Winter Scouting Will Set You Up For Success Next Season

Whitetail season is over. It’s time to pull your trail cameras and hang up the Nikon binos. It’s time to embrace the couch. Whoa! Don’t take that attitude when it comes to whitetail hunting. As your season ends your scouting should resume and winter scouting offers some of the best scouting of the year.

Of course not all properties have easily-viewable terrain. You may need to hike to an elevated position to peer down into food plots or even climb into the loft of a barn to watch a bean field at dusk.

Winter Wonderland
You don’t need a reason to scout before season, but when the temperature dives and the comforter on your bed beckons you need a reason to don the winter clothing and bust through snow, or ice after season’s end.

First, winter scouting reveals what, if any, good bucks made it through the hunting season. As whitetails calm and succumb to hunger pains, they slowly begin to reveal themselves during browsing binges. You have the perfect time to inventory bucks and does to get a count of residents on your property.

Just like during hunting season, trail camera placement and maintenance needs to be in the utmost of clandestineness during winter scouting.

Second, across the whitetail range the leafless backdrop of winter provides the best view through whitetail cover. Withered vegetation combined with a snowy backdrop in the north means easy spotting for glassing observation at dawn and dusk.

Third, winter observations, as revealing as they are for deer counts, also may reveal possible problems. Are your deer undernourished? Are predators pressuring your herd? Has the entire group migrated a mile away to the lackadaisical neighbor’s standing cornfield?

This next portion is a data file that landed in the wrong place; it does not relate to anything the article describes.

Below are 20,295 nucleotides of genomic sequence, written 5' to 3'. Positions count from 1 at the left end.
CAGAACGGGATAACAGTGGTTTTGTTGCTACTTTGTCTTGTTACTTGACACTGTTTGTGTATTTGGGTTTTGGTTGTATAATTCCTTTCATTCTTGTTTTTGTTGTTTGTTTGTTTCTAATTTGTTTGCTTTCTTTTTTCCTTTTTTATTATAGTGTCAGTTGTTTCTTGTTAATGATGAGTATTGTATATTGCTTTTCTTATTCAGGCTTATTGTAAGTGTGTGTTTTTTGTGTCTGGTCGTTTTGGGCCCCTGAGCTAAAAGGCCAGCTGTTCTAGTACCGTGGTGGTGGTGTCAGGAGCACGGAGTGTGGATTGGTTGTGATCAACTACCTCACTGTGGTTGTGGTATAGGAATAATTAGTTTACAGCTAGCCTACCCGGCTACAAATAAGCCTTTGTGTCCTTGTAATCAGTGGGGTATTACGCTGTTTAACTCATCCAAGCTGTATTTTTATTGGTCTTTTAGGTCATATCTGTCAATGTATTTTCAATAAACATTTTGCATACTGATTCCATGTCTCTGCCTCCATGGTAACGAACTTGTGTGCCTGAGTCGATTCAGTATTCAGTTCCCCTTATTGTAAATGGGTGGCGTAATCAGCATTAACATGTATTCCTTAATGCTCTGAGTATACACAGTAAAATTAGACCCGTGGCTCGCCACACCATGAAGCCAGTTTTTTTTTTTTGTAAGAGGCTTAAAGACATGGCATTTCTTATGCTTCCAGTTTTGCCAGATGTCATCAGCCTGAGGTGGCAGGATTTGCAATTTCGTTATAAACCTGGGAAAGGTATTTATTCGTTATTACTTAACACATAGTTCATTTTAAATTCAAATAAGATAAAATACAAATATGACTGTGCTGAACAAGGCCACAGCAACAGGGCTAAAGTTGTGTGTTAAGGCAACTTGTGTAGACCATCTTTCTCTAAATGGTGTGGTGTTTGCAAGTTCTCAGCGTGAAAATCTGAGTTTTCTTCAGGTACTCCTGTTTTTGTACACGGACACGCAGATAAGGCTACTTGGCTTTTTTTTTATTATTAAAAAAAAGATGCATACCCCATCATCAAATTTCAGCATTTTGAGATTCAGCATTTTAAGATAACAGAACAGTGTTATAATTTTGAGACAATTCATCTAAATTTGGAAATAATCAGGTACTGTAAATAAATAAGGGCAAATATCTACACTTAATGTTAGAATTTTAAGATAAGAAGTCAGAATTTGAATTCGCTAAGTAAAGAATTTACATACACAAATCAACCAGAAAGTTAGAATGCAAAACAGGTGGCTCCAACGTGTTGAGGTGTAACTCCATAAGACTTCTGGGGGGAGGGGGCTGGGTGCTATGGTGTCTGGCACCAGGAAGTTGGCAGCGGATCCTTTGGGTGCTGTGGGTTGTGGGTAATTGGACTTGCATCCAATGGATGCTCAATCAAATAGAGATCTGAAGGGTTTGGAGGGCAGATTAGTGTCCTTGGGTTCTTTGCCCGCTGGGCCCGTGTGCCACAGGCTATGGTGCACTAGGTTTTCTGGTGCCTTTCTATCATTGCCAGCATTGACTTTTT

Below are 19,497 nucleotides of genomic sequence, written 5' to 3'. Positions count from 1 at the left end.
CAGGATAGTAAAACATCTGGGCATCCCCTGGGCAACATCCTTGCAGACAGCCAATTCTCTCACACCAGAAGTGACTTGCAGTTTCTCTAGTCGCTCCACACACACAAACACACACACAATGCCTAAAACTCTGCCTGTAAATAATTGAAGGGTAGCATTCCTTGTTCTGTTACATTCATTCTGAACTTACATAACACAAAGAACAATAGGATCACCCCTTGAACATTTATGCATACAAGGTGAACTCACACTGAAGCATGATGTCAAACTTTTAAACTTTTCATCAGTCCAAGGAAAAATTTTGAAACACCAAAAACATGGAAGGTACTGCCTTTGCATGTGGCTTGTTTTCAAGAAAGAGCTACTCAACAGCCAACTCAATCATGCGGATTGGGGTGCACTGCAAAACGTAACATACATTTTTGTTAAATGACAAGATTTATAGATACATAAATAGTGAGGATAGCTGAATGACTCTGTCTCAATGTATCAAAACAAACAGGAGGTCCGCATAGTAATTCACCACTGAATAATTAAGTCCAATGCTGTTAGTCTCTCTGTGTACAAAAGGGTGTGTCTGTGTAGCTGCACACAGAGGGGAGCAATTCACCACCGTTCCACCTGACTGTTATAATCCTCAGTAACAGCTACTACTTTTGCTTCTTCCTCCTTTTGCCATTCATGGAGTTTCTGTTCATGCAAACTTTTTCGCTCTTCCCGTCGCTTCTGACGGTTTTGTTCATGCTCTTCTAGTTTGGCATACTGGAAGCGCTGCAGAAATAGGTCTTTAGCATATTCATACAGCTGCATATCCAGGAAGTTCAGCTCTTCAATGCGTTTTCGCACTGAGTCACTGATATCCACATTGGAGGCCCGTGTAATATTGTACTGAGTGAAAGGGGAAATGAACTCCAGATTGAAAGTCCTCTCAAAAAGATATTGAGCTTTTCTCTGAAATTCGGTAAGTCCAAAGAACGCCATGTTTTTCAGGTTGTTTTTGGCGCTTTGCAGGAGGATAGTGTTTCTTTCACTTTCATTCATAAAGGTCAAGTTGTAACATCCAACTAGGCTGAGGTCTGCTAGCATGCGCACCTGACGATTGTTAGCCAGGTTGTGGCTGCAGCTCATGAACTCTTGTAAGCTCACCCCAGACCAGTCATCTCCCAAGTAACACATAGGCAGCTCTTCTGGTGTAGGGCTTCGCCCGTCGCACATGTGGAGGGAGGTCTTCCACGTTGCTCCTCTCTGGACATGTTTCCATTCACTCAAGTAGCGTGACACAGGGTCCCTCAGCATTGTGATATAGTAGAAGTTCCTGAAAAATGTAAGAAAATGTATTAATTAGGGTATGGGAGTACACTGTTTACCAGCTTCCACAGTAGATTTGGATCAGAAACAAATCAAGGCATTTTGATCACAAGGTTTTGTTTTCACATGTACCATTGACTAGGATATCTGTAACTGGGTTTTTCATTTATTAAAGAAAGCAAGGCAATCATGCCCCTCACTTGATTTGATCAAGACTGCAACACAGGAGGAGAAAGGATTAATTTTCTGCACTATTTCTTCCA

Finally, winter scouting sets you up for successful shed antler hunting. Observing where deer are feeding, bedding and traveling is a connect-the-dot map for picking up cast antlers in late winter or early spring. Make good notes and make antler hay when the time is right.

Matt Brunet, a 25-year hunting veteran, is the whitetail and turkey manager at Harpole’s Heartland Lodge in western Illinois. A New York native, Brunet is in his 10th year at the lodge guiding for some of the nation’s biggest whitetails in Pike and Calhoun counties.

Matt Brunet of Harpole’s Heartland Lodge monitors a trail camera for winter scouting.

“In my opinion winter scouting is as important, if not more important, than scouting at any other time of the year,” notes Brunet. “Winter scouting allows you to investigate areas that you would normally want to stay out of right before season and during season. It allows you to look around your sanctuaries and other prime spots without worrying about messing it up…

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